Hydrocone Combinations: How Pharmacists Should Prepare for their Reclassification

By Admin
The way prescriptions for hydrocone combination products (HCPs) are handled is about to change as a new rule issued by the Drug Enforcement Administrati...

The way prescriptions for hydrocone combination products (HCPs) are handled is about to change as a new rule issued by the Drug Enforcement Administration (DEA) will take effect on Oct. 6.

With the issuance of this final rule, the Administrator of the DEA rescheduled HCPs from schedule III to schedule II of the Controlled Substances Act. In doing so, it imposes the regulatory controls and administrative, civil and criminal sanctions applicable to schedule II controlled substances on individuals who handle or propose to handle HCPs, according to the Office of the Federal Register.  

Several executives were concerned that because of the rescheduling, practitioners will be less likely to prescribe HCPs. The DEA responded to said concern, however, by announcing that “controlling HCPs as schedule II controlled substances should not hinder legitimate access to the medicine.”

The DEA clarified key points impacting implementation that are of interest to health care providers and patients.

 1. Refills are no longer allowed for prescriptions that are written beginning Oct. 6.

Hard copy or electronic prescriptions will only be able to be issued once this day comes. eScripts can only be used if state law permits and the prescriber is certified to ePrescribe Schedule II substances, the American Medical Association notes. Pharmacies must also be certified to accept eScripts for controlled substances.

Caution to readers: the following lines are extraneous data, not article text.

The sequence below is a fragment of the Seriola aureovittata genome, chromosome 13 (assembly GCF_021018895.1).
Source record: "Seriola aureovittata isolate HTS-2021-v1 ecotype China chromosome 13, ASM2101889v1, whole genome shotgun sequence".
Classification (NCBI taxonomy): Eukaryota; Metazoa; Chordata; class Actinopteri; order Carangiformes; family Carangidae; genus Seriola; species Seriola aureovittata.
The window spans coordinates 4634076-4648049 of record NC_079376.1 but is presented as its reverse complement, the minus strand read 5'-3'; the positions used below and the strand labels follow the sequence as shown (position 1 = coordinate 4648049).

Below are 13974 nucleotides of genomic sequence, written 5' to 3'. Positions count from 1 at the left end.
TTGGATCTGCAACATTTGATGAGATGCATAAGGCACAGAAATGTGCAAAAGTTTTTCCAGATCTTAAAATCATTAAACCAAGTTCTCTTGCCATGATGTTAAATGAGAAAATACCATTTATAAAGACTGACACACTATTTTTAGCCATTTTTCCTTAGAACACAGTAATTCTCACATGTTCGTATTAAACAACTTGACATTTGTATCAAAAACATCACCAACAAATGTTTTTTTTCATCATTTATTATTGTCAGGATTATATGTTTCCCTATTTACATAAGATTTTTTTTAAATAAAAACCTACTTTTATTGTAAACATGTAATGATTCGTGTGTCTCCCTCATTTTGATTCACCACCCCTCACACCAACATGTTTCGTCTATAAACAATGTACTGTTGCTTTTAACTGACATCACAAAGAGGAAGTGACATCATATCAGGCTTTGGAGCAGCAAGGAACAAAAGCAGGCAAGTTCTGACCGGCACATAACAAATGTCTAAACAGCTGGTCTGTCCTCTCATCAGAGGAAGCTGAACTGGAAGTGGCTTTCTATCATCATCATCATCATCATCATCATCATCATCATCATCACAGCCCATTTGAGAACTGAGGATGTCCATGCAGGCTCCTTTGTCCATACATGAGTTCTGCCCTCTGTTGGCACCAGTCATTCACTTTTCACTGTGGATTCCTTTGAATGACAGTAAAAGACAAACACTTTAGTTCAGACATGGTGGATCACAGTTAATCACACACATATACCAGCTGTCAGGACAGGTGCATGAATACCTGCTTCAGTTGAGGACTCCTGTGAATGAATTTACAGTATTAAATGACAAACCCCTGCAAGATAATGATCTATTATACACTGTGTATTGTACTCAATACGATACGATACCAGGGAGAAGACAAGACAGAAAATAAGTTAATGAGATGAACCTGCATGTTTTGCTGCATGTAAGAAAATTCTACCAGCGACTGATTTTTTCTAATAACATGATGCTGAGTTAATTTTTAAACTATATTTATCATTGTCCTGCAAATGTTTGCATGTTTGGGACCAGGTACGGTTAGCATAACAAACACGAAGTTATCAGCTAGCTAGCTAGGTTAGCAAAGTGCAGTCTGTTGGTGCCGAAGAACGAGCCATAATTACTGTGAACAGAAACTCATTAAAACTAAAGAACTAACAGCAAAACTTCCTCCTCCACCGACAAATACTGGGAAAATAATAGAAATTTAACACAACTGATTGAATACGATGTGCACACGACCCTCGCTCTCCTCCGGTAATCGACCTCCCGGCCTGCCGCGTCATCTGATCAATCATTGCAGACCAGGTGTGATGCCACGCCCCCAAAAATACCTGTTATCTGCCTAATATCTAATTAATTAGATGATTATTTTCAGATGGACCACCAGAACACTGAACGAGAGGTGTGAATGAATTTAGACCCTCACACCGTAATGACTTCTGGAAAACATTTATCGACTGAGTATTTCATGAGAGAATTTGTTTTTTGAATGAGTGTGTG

2. Prescriptions issued before Oct. 6 won’t necessarily qualify for refills.

Although the DEA rule allows for refills issued before Oct. 6 until April 8, 2015, several states have published notices that they will treat HCP prescriptions the same way they would after the rule’s implementation date, regardless if it was issued prior. Some pharmacy quality and safety processes may also not allow refills for prescriptions issued before Oct. 6, the AMA stated, adding that some health insurers may not pay for said refills.

3. Prescriptions can’t be called in or faxed.

The new rule prohibits pharmacies from filling prescriptions delivered over the phone or via fax, so written scripts will need to be issued. Emergency treatment is the only exception to this rule, which would allow physicians to call in a limited quantity of the medication to cover the emergency period only.

Pharmacies, however, are required to report prescribers to the DEA if they make such a request and do not give the pharmacy a written prescription within 7 days.

4. Allied health professionals might not be able to write prescriptions for HCPs after Oct. 6.

Check your state’s restrictions around schedule II substances to confirm whether any non-physicians members of your team who currently have prescriptive authority will be able to continue issuing prescriptions for HCPs.

5. Multiple prescriptions may be issued at one time under certain circumstances.

The rescheduling of HCPs allows a patient to receive prescriptions that would total a 90-day supply, if the prescriber has determined that it is appropriate to see the patient only once every 90 days. Written instructions that specify the earliest date a prescription may be filled must be included.


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